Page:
Heart breaks, loss and failure that eventually lead to disappointment are part of life and little can we do to avoid them.

    I try to compare my pain with people who are in far severe pain around me. If they can smile why can’t I? This motivates me to keep fighting .


  6. Nice tips Phoenicia. Growing up I dreaded disappointments and I reacted to them negatively, but now I’ve learnt through experience that my negative reactions only made things worse for me rather than solve problems.
    We face disappointments, and learning how to deal with them positively will reduce the stress and damage negative reactions can cause. I have learnt to calm down and think through the situation, then find solutions to the disappointment.
    Thanks again for sharing x


  7. If you do not know what disappointment is, you never really lived. We all want to be happy, but I will admit, the best adventures I ever had started out with a disappointment.
    I think of disappointment as those bumps in the road that your car hits, you can sit there and curse when you hit one, or yell in excitement when you go over them.
    Eventually, you might need to change your shocks or tires, but before then, enjoy the ride.


  8. I think I am a pretty resilient person so while I do get disappointed, I try to take everything as a learning experience if I can or just try to move on.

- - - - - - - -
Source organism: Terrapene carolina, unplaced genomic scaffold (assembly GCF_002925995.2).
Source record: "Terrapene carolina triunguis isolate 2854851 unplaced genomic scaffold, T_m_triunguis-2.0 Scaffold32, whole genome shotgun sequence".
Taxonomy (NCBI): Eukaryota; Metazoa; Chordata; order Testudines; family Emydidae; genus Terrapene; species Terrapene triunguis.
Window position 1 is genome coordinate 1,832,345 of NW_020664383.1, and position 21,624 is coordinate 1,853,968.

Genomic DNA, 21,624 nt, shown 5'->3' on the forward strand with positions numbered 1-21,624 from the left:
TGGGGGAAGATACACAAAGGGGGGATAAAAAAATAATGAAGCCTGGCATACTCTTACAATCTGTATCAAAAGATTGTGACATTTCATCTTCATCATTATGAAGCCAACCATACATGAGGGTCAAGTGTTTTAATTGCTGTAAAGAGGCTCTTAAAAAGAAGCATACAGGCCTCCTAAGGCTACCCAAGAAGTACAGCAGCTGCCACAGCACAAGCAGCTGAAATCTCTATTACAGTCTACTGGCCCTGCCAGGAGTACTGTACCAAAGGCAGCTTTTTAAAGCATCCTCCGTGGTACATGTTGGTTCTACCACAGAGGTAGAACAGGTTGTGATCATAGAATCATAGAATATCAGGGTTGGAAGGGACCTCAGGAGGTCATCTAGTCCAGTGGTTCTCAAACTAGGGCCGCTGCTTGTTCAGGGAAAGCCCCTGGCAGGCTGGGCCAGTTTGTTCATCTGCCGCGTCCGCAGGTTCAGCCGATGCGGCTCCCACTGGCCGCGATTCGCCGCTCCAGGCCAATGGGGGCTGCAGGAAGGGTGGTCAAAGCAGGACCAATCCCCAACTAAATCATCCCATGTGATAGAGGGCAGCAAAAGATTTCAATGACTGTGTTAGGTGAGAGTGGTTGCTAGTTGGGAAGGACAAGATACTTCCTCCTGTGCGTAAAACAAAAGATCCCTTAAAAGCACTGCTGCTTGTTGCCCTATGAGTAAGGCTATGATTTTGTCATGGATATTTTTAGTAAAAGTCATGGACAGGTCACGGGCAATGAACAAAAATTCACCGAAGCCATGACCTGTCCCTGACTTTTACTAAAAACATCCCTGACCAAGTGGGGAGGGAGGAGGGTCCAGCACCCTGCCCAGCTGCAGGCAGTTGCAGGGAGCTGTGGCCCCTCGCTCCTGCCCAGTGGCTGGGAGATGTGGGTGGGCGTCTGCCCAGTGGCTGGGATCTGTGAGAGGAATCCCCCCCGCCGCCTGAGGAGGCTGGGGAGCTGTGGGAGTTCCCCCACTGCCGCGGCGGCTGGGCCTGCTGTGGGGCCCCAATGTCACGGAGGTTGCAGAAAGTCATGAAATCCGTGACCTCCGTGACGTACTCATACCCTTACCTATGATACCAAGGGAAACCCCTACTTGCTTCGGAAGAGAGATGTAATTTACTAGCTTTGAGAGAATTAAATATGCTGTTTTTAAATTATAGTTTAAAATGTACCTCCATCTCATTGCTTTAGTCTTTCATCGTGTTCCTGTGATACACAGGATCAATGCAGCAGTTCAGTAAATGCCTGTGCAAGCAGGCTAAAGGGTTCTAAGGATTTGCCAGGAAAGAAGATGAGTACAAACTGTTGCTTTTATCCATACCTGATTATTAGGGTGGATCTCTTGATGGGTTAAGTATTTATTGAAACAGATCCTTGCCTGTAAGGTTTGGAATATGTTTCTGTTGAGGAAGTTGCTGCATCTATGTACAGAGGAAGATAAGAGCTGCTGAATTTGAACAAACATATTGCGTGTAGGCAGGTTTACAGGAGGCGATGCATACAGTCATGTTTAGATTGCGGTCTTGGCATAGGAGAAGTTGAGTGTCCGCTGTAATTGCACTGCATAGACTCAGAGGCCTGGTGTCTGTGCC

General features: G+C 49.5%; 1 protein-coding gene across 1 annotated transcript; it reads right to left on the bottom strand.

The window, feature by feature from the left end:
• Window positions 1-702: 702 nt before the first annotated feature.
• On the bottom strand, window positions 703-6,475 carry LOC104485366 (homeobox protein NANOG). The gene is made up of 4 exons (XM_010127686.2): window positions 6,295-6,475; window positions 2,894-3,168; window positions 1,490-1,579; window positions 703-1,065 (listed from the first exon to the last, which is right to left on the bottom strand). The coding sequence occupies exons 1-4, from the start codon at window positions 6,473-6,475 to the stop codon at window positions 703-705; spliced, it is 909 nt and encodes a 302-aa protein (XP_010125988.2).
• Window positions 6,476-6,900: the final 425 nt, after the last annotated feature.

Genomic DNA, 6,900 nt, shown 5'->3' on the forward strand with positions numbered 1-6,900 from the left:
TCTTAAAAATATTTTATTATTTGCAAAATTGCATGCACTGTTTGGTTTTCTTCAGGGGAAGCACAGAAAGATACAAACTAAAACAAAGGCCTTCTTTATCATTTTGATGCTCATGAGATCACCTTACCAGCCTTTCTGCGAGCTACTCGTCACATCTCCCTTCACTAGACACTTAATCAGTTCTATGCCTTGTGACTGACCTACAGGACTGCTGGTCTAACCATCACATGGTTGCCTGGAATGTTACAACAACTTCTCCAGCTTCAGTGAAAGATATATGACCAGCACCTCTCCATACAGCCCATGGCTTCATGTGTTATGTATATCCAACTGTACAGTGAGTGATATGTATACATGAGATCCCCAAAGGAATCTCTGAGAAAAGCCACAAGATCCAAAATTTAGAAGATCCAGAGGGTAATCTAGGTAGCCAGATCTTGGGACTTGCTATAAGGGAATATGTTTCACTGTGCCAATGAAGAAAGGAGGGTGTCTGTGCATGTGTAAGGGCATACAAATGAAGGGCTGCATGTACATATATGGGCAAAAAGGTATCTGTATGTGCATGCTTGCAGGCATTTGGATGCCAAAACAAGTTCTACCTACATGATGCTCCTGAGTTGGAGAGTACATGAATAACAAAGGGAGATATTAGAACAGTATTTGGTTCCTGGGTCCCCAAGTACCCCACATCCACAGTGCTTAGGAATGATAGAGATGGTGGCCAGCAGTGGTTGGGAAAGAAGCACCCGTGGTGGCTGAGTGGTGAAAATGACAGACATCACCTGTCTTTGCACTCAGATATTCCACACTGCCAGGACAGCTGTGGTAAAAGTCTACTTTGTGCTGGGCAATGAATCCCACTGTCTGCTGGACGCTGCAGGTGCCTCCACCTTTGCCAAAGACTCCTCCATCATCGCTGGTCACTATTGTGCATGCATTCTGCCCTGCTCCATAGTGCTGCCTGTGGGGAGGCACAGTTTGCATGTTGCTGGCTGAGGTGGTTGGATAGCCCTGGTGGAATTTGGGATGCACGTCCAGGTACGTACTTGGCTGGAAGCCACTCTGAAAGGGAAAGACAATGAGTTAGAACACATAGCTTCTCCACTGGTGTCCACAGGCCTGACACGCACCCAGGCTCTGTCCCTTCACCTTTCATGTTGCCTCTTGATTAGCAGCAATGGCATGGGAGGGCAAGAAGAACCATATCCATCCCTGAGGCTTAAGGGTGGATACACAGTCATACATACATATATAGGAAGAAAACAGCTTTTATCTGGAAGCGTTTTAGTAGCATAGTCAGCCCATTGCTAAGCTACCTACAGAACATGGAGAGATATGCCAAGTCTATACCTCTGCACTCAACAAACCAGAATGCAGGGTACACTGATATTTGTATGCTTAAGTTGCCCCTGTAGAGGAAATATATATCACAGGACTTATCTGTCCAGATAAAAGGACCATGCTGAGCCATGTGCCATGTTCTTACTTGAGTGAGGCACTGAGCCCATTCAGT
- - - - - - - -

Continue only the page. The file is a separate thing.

9. Disappointment is easier to swallow if a person can maintain a certain degree of hope. At least that’s how it’s generally gone for me. Life has thrown me a good number of curveballs that bring tons of disappointment, but as long as I keep a bit of hope, I know things are not permanent and will get better (though they will also be different).


  10. Good advice. Thank you for sharing about times you and others were disappointed. This post comes at a good time for me since I am facing several types of disappointment right now! I’m going to try your advice.


Leave a Reply to RoseMary Griffith Cancel reply

Fill in your details below or click an icon to log in: Logo

You are commenting using your account. Log Out /  Change )

Google photo

You are commenting using your Google account. Log Out /  Change )

Twitter picture

You are commenting using your Twitter account. Log Out /  Change )

Facebook photo

You are commenting using your Facebook account. Log Out /  Change )

Connecting to %s

This site uses Akismet to reduce spam. Learn how your comment data is processed.